My apologies, but could anyone help me find a half-remembered blog post about veganism which directly addresses this very intuitive objection?
The thesis that stayed with me is that veganism is not "too good to be true" because most of its features are not convergent, but correlated consequences of a single fact: animals are themselves evolved to optimize a goal which is not "being eaten" (in fact, it's almost exactly "not being eaten"!), and they are therefore suboptimal food-generating technologies. Specifically, animals put much of the energy they consume into action and cognition, instead of growing edible flesh; due to this inefficiency, they cause more emissions and require more freshwater and land than plant food; and they suffer when used as food machines, because they evolved to avoid predation. Consequently, we should not be surprised that we can develop technologies for converting plants into food that outperform animals across these metrics. (Notably, health and taste do not clearly follow from the same fact, and veganism is plausibly merely adequate rather than optimal on these metrics.)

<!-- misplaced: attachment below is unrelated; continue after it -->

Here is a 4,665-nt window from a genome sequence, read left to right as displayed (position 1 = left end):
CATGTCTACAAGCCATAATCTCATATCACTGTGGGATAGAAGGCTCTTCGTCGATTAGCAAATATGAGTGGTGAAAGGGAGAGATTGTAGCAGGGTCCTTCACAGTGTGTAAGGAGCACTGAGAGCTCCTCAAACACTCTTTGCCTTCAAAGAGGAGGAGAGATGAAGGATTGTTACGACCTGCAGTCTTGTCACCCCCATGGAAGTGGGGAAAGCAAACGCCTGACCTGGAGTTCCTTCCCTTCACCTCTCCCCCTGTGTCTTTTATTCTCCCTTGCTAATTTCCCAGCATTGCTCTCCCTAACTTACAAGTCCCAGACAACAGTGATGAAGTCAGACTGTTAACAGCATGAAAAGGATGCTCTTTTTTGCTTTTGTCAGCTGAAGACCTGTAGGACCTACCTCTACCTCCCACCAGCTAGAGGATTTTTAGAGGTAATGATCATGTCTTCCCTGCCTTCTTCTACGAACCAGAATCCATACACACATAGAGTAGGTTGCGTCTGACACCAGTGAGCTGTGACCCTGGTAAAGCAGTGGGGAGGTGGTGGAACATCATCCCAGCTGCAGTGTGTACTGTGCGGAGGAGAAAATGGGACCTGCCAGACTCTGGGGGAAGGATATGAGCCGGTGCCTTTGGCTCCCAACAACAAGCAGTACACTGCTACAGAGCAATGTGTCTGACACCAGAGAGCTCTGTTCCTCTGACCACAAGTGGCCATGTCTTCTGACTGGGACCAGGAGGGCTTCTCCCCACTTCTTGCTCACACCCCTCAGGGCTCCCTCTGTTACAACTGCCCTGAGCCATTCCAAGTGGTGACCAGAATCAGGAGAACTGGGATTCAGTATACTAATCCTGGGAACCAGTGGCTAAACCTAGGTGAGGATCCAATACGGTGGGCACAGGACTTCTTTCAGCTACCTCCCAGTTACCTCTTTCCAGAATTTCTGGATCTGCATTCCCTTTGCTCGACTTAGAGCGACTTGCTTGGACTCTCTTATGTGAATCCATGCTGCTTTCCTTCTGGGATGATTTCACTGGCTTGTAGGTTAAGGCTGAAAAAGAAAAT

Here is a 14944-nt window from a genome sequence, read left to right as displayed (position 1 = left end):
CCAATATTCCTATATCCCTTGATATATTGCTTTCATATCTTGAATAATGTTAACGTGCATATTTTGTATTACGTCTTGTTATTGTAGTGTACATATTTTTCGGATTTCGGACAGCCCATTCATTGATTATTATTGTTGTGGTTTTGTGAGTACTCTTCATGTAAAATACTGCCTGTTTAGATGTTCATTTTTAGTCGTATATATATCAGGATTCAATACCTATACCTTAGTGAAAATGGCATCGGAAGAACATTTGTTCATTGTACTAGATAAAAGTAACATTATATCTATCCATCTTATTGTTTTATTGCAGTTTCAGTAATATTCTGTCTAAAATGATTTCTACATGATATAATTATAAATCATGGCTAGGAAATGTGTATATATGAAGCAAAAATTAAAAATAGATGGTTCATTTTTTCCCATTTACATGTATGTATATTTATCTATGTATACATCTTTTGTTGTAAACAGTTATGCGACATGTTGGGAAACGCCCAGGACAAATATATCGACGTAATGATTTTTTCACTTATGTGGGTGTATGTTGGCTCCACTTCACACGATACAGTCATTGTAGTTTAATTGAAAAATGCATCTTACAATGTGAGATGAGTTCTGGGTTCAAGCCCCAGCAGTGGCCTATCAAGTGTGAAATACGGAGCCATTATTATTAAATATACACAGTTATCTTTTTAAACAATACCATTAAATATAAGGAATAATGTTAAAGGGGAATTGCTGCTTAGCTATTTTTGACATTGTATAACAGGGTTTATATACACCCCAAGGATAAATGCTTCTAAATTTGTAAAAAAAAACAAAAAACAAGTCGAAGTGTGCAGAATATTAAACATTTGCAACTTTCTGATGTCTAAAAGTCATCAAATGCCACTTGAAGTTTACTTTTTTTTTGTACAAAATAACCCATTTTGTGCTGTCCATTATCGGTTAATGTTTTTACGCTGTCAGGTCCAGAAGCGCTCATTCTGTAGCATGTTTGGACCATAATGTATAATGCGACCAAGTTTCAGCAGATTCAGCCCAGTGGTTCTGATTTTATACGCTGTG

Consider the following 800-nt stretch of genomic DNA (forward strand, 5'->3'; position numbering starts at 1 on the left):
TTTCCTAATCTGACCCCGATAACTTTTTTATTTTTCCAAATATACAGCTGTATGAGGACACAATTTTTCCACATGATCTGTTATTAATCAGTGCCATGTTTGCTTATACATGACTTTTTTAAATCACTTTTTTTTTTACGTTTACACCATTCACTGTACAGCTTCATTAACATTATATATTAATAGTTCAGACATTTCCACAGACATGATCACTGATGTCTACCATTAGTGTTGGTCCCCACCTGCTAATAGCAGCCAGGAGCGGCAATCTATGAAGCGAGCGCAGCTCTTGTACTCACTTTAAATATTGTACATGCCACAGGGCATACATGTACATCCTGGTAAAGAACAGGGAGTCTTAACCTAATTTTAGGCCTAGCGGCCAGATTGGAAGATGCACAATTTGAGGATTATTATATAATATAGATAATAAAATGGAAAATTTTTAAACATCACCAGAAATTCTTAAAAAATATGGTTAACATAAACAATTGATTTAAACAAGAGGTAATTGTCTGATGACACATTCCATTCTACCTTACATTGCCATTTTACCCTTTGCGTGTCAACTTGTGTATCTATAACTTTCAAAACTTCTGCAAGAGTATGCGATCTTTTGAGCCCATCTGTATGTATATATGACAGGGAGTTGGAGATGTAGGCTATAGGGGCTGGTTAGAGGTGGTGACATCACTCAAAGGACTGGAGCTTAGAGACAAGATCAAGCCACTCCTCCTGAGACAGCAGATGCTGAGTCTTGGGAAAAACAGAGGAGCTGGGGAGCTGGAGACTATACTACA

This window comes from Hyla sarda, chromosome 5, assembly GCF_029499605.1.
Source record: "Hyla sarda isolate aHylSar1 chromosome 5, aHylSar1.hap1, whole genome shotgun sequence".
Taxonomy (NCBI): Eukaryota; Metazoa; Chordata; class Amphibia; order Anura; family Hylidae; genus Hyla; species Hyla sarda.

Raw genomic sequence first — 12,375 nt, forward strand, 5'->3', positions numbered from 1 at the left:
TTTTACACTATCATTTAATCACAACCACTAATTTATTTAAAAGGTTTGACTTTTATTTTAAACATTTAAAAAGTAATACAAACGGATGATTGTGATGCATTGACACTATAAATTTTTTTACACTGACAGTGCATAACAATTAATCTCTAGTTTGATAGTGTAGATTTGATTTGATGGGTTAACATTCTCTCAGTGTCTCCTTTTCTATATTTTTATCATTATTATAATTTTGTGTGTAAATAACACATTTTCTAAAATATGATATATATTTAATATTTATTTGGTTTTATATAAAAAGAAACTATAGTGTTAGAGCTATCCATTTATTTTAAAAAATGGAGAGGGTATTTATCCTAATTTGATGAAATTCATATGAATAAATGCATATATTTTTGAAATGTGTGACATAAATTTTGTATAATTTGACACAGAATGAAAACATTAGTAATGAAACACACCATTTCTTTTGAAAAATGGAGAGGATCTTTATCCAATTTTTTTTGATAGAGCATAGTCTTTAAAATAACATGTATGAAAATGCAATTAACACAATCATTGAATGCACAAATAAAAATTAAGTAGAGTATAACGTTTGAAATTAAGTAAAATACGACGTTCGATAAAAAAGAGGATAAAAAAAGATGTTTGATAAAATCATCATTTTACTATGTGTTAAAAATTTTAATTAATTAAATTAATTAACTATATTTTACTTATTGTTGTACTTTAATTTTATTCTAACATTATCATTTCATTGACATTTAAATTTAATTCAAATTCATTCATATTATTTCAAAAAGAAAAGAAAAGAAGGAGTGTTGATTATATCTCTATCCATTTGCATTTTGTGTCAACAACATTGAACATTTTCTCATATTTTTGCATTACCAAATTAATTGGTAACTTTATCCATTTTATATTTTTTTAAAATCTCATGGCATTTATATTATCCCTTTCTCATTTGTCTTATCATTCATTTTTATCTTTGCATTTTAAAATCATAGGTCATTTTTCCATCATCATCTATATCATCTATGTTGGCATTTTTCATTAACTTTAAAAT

Does anyone recognize the post I'm trying to paraphrase? I can't find it on Google, or in the pingbacks here.